Author Topic: Re: Letting an adult "suffer the consequences" UPDATE Pg. 8  (Read 19746 times)

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AfleetAlex

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Re: Letting an adult "suffer the consequences" of behavior toward kids- Rude?
« Reply #60 on: December 13, 2012, 10:54:00 AM »
POD what everyone else is saying. Time to remove Taylor from FIL's vicinity the minute he opens his mouth.

As an aside, I can just hear him now - when Taylor gets older, a bewildered FIL will wonder aloud why she doesn't like him.  ::)
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Amava

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Re: Letting an adult "suffer the consequences" of behavior toward kids- Rude?
« Reply #61 on: December 13, 2012, 11:01:35 AM »
I'm glad so many people answered already, because I don't even know where to begin with this one.

I'm just too astounded that anyone would get his fun from being so mean to a little child, or to anyone for that matter.

Why do people find so much fun in deliberately upsetting others?  :o

I really think I'm in the camp of "keep her away from her if he doesn't drop this miserable parlour trick." You don't have to subject her to this. Family or not.

Outdoor Girl

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Re: Letting an adult "suffer the consequences" of behavior toward kids- Rude?
« Reply #62 on: December 13, 2012, 11:05:28 AM »
I think I'd also get grandfather these for Christmas:  http://www.stupid.com/fake-lottery-tickets.html

This was my thought, too.  Give him a taste of his own medicine.  Even better, have it come from Taylor.  But I guess that would be considered retaliatory rudeness.

I agree with the others who say it is time for frank discussion with FIL and MIL and let them know that if he pulls this stunt again, he is no longer welcome to spend any time with Taylor.  And if MIL is collateral damage, so be it.
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Re: Letting an adult "suffer the consequences" of behavior toward kids- Rude?
« Reply #63 on: December 13, 2012, 11:05:39 AM »
Put me in the camp for "preparing Taylor."

It is possible that Grandpa isn't learning from his mistakes because he honestly doesn't think he's making one. If he really thinks the problem is that Taylor needs to learn to stop throwing tantrums, he's probably never going to see that it is his purposeful "teasing" that is the cause.

That being said, I think the best course of action would be to use the aforementioned warnings to Taylor that "Grandpa is a tricker," (I even like the use of that word. :) ) It should be explained to Taylor what that means. Taylor, remember that Grandpa is a tricker. He likes to tell you that he's going to take you places but he doesn't really mean it. Don't let him upset you."

Then, when Grandpa starts up, break in and remind Taylor that Grandpa is, indeed, a tricker.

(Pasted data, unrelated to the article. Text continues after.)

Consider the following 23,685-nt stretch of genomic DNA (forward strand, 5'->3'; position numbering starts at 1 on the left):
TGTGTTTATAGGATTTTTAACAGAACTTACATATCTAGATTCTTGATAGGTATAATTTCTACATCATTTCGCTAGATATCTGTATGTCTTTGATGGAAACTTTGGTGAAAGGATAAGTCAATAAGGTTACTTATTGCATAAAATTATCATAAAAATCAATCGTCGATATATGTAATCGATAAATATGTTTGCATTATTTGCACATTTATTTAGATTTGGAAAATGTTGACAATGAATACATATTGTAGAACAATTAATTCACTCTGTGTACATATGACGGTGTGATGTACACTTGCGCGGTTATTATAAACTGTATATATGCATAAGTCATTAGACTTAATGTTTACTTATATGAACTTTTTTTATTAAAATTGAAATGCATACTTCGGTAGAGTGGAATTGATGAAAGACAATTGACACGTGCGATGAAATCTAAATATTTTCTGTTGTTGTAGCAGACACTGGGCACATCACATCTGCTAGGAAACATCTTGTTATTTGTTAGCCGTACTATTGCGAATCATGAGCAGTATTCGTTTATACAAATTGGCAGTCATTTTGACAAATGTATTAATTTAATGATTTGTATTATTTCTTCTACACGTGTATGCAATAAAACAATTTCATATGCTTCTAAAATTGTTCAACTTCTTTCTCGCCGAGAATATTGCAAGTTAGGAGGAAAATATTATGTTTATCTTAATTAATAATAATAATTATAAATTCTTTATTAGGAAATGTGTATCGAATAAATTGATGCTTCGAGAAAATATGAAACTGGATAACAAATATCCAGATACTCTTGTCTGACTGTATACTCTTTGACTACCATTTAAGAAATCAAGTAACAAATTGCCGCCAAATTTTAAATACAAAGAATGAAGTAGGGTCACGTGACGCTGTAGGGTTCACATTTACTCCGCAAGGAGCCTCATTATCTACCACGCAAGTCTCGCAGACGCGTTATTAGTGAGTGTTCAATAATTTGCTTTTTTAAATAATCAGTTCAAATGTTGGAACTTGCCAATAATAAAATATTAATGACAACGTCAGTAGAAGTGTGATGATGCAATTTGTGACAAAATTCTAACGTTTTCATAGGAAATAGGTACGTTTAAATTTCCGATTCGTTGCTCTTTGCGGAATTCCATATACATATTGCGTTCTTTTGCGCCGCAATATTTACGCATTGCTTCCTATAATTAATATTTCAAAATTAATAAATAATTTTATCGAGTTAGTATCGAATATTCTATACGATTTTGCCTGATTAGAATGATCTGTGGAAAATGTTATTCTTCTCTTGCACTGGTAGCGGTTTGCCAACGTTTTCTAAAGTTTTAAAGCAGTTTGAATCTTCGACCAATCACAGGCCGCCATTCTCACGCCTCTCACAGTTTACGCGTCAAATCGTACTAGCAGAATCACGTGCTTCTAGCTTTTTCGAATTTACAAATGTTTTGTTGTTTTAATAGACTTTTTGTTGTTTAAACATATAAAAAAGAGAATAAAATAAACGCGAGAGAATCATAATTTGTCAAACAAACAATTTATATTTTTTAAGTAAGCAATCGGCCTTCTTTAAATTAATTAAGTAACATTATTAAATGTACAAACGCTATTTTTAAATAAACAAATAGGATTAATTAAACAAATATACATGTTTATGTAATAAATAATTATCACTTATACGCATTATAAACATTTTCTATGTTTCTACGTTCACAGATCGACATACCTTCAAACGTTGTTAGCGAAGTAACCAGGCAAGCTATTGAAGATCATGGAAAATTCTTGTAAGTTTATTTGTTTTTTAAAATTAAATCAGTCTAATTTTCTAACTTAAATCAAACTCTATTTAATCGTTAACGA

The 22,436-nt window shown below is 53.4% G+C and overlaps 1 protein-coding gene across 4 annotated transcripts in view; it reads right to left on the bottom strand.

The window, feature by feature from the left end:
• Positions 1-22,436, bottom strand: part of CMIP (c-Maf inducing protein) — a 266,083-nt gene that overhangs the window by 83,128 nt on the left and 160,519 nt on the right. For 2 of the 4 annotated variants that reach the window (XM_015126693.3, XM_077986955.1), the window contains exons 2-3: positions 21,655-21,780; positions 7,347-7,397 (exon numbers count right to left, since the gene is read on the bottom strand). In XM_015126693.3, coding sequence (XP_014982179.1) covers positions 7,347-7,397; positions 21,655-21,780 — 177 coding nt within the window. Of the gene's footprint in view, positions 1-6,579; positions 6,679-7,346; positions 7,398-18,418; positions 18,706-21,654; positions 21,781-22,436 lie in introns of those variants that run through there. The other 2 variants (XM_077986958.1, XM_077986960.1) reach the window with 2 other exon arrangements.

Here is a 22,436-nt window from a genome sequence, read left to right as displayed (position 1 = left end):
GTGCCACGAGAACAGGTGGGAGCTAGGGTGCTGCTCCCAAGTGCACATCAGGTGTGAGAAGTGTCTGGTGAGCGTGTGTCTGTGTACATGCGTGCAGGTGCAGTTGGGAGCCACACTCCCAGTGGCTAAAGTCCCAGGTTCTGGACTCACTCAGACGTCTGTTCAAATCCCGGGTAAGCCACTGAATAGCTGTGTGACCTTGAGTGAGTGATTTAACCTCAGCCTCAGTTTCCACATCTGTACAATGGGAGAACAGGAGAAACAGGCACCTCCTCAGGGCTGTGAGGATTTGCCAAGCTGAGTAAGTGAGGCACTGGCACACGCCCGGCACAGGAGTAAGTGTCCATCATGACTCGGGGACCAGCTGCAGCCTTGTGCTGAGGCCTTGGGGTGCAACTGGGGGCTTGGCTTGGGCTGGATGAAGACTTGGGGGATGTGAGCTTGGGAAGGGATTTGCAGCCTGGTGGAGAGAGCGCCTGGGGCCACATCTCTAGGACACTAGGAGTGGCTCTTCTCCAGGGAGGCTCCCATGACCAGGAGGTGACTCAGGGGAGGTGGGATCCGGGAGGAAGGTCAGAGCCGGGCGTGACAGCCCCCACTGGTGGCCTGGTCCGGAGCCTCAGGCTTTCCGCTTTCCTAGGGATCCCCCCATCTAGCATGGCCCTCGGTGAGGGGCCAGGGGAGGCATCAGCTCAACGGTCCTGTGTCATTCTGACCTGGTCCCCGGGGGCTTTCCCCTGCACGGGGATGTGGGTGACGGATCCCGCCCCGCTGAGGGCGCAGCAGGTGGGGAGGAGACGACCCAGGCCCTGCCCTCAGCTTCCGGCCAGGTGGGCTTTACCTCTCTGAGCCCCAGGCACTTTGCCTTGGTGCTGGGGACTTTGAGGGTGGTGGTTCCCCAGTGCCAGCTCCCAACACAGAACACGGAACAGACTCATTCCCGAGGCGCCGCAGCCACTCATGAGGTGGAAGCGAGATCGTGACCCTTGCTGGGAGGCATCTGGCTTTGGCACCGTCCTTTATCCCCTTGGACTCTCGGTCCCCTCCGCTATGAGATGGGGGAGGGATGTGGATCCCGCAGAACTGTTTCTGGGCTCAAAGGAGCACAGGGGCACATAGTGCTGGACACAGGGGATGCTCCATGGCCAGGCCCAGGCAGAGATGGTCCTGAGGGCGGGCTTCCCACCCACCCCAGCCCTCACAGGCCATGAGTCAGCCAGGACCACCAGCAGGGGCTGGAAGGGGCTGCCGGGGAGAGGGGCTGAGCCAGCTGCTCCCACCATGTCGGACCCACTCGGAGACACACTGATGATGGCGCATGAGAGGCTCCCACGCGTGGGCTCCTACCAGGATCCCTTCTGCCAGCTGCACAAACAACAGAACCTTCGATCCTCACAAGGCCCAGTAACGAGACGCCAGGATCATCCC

Handling it in that manner gives the child the tools to learn that 1. Not everyone says stuff that is true, 2. You can't always get upset when people lie, or "trick" you, and 3. Grandpa, for one, is not to be trusted.

MommyPenguin

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Re: Letting an adult "suffer the consequences" of behavior toward kids- Rude?
« Reply #64 on: December 13, 2012, 11:12:24 AM »
Honestly, I'd use the word liar.  In front of Grandpa.  I think that would get him to understand that when he's saying things like that, he's lying, and to a child.  If he tried to protest, I'd say, "Oh, so you *were* going to take her to Very Special Place?"  When he says no, he was just joking, then, "Do you see anybody laughing?  Does Taylor seem to think you're funny?  Jokes should make people laugh, not cry.  When your "jokes" make people cry, then it's just bullying, and it's plain mean."  I think he needs a harsh wakeup call, because it's obvious that this has been addressed over and over without him making any change.  And Taylor needs to hear that he's a liar.  She needs to be prepped ahead of time, and reminded as he's saying it as well.

My father liked to sometimes joke, when leaving from a visit, about hiding the kids in his suitcase or car to take them home.  He'd joke like that to me when the kids were babies.  But when they got bigger, they thought he was serious and they'd run to get their stuff.  When he realized that they didn't understand that he was joking and that he couldn't really do it, he apologized profusely, both to them and me, told them that he'd *love* to take them home but that they had important stuff to do with Mommy and he had things to do that he couldn't take kids to, but that he loved them and couldn't wait to see them again.  *That's* how an adult who accidentally makes such a joke handles it.  This FIL is way out of line.

2littlemonkeys

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Re: Letting an adult "suffer the consequences" of behavior toward kids- Rude?
« Reply #65 on: December 13, 2012, 11:13:11 AM »
That is so MEAN!   >:(

What a (redacted.) And a (deleted.)  And a (omitted.)

I agree with the PPs who think if the parents aren't willing to limit the time spent with this person, then they need to call him on it the moment it starts happening and then end the visit.  Say something like "Taylor, Grandpa is lying to you again.  Since that isn't at all nice, FIL, you need to go home now." or leave themselves if they're not at their own home.

That poor kid.   :'(   

SamiHami

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Re: Letting an adult "suffer the consequences" of behavior toward kids- Rude?
« Reply #66 on: December 13, 2012, 11:14:42 AM »
I think I'd also get grandfather these for Christmas:  http://www.stupid.com/fake-lottery-tickets.html

This was my thought, too.  Give him a taste of his own medicine.  Even better, have it come from Taylor.  But I guess that would be considered retaliatory rudeness.

I agree with the others who say it is time for frank discussion with FIL and MIL and let them know that if he pulls this stunt again, he is no longer welcome to spend any time with Taylor.  And if MIL is collateral damage, so be it.